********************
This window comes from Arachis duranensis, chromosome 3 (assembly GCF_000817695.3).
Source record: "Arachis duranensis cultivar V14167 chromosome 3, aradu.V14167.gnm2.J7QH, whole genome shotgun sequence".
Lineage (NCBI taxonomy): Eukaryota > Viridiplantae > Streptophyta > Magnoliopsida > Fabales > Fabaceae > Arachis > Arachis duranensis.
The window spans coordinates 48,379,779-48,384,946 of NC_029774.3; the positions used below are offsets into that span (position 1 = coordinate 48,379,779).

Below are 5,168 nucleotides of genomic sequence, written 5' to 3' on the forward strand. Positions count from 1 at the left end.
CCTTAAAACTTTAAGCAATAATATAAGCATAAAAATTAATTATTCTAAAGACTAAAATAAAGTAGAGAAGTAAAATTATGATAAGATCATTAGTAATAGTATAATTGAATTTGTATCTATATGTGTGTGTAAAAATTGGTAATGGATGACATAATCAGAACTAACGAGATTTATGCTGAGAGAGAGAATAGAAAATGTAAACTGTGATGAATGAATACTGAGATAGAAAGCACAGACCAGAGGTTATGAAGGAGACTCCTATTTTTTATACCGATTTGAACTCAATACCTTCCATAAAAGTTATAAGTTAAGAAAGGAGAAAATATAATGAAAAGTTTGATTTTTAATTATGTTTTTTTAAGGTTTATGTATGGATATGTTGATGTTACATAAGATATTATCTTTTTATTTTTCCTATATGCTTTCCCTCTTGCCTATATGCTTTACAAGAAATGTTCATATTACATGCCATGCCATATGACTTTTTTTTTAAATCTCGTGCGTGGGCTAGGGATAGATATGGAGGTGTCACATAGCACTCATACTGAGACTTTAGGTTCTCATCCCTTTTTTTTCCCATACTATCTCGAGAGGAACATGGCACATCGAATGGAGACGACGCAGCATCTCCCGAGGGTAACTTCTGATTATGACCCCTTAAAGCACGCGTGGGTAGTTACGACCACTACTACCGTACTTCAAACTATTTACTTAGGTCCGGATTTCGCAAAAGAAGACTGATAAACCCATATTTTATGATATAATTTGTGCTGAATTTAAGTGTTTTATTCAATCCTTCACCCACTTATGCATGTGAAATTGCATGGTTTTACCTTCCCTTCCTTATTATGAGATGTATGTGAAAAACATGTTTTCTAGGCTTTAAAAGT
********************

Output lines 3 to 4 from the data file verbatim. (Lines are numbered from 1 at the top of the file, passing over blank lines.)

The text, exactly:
Lineage (NCBI taxonomy): Eukaryota > Viridiplantae > Streptophyta > Magnoliopsida > Fabales > Fabaceae > Arachis > Arachis duranensis.
The window spans coordinates 48,379,779-48,384,946 of NC_029774.3; the positions used below are offsets into that span (position 1 = coordinate 48,379,779).